Lectio Divina

In Lectio Divina, we read, we seek to understand with the help of a commentary, we ponder, we take time for stillness and we respond. It is a way of life, not a method of prayer. Take the Mother of God as your model, the one who brought forth the Word made Flesh, Our Savior Jesus Christ. 

LECTIO DIVINA (Holy Reading)

The readings chosen are:
Isaiah 32:15-18
1 Corinthians 12:4-11
Matthew 5:2-12
Lectio: Read the first reading from the Prophet Isaiah, chapter 32, verses 15-18.
As always, it is best to read the Word of God slowly. Be aware of the Holy Spirit placing unction on the message of this text. When your heart responds to a word or a line, or a phrase, this is the Holy Spirit touching your heart and calling forth your response.
Meditatio: A little background to the text will help us understand it and make a response to it.  This text from First Isaiah, is best described as reversing 32:9-14. We need to pause and read 32:9-14. The destruction announced in 9-14 will be followed by “pastoral
bliss”. .  We are face to face with a “judgment oracle”. A judgment oracle is a temporary chastisement followed by a time of salvation. We are referred to some comparisons: 28:5-6; 29:5-8;; 30:18-26; 31:5-9.  There are comforting motifs such as:
The spirit of the Lord pours out (29:10)
Quietness and security
A place of rest
Peaceful meadows. (Cf. New Jerome Biblical Commentary 57:P)
Lectio Divina is a way of life – allow God’s word to travel with you.
I share my response to this reading in Evangelizatio 1.

Responsorial Psalm: Psalm 84
Psalm 84 is about the coming age of justice and peace. It is the second half of the Psalm, verses 9-14, that is given to us for prayer this Sunday. How do we pray with this Psalm in relation to our National Day? We pray in hope that:
Peace will reign in our land, the peace that comes from God, and leads to dialogue, reconciliation, and affirmation. We have been witnesses to those who do good. We are thankful for the men and women of the RFS, and the New Zealanders, Americans, and Canadians who joined the RFS of our nation, and brought some rest for the men and women who had given themselves relentlessly to stop the weapon of destruction of human lives, animals, livestock, homes, sheds, businesses in country towns. The glory of God will dwell in our land (vs.10) because love in its many forms has been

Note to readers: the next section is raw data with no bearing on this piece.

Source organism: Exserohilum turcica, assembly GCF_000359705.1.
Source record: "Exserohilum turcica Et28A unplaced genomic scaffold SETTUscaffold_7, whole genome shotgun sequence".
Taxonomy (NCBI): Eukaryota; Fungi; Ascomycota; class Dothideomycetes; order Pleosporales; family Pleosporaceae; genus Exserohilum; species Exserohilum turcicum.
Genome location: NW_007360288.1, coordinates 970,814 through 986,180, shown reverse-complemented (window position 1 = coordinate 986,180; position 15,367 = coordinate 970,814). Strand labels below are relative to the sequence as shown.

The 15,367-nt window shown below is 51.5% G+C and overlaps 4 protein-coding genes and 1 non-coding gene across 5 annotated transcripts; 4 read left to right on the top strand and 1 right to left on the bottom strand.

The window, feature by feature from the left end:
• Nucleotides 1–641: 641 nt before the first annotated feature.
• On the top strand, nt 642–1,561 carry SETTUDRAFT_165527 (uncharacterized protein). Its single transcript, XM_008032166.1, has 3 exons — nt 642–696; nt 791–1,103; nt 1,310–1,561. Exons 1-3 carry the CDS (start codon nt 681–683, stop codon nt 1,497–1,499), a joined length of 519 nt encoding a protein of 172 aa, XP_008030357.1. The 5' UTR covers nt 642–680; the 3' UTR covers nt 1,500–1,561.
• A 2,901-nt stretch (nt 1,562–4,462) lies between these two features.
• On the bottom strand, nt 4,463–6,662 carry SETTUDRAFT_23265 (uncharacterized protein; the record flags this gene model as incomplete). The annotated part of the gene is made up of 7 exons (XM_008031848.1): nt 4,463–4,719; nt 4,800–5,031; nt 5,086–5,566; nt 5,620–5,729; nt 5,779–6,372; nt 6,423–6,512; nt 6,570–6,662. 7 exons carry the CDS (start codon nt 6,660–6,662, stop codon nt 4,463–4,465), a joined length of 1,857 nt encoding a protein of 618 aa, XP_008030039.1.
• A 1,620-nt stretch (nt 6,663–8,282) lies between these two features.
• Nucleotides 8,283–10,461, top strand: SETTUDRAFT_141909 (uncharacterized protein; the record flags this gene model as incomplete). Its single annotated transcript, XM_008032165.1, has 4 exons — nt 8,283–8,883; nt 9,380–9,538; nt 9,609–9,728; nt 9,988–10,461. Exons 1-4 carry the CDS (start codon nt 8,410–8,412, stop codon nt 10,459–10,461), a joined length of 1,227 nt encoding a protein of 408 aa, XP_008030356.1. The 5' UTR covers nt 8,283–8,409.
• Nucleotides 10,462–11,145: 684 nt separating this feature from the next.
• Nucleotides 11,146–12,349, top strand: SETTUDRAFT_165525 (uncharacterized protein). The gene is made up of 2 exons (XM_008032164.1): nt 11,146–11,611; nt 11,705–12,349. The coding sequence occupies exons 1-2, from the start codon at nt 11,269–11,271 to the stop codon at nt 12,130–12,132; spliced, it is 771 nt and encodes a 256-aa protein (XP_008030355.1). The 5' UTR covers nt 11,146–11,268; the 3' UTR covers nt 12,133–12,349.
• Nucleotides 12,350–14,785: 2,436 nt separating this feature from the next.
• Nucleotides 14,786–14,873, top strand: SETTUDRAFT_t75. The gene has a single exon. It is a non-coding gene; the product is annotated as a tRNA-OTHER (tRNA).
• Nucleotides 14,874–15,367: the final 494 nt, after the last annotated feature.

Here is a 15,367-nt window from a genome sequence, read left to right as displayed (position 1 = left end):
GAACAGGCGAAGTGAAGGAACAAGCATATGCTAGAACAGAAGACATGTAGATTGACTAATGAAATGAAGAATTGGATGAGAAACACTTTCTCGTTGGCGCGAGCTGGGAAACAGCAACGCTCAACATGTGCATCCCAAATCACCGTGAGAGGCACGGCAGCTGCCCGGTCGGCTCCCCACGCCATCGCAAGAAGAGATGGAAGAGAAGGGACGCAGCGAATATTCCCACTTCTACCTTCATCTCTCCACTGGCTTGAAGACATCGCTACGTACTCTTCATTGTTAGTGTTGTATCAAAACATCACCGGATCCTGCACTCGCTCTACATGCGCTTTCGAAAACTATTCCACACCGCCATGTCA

manifested in our midst: miracles, friendship, courage, vulnerability. As one man from Kangaroo Island said (from the midst of destruction) “We have something here, which fire can’t destroy.”

Lectio: Read the Second Mass Reading, from 1 Corinthians 12:4-11

Meditatio: A brief explanation to help us understand this text.
The simple explanation is, that the text is about “unity in diversity”; different gifts, but always to the same Lord.  What would prompt a teaching like this? We may have guessed already that Paul
discerned “an egocentric competitiveness that was detrimental to church unity.”  (NJBC 59) Verse 11 is the foundation on which all gifts rest: “Since the Spirit both gives and operates the gift, no one should be puffed up with pride.”  Ponder on the text for a day or two, and then make your response. The Holy Spirit will lead you in this. I share my response in Evangelizatio 2.

The Gospel Verse is from Matthew 5:9
Did we notice that people of various religious backgrounds were on the ground after New Year’s Eve, on the ground cooking with barbecues, or outdoor stoves, to feed those who were not permitted to go back into the fire zone, and assess the damage.
While they waited, others cooked for them and comforted them. It was particularly noticeable that a single person or a married couple just came out and helped alongside others. These people were saying: “We are here for you. We are in solidarity with you. We are crying with you and for you.”. If we gathered all those people together, we would have a great army of peacemakers, because one can’t separate love, generosity, kindness from “peace”.
Lectio: Now read the Gospel text from Matthew 5:2-12.
Meditatio: Some background to the text which will help us respond.
Approaching this text in its link to the first reading from Isaiah, we see the same pattern: Each beatitude could be viewed not as a “temporary chastisement”, followed by pastoral bliss, but rather a challenge to embrace life as a follower of the Lord would embrace life. Each blessing begins with a not-so-desirable or sought-after place to be: poor, in mourning, meek, hungry and thirsty for righteousness, (perhaps frustration or stress), merciful, a peacemaker, a persecuted person.  These undesirable places of external and internal suffering, when embraced in faith, result in: The kingdom of heaven; comfort; inheritance of the earth; satisfaction from hungering and thirsting for righteousness; The gift of mercy; the sight of God; children of God; the kingdom of heaven; a reward great in heaven.  These last are the blessings.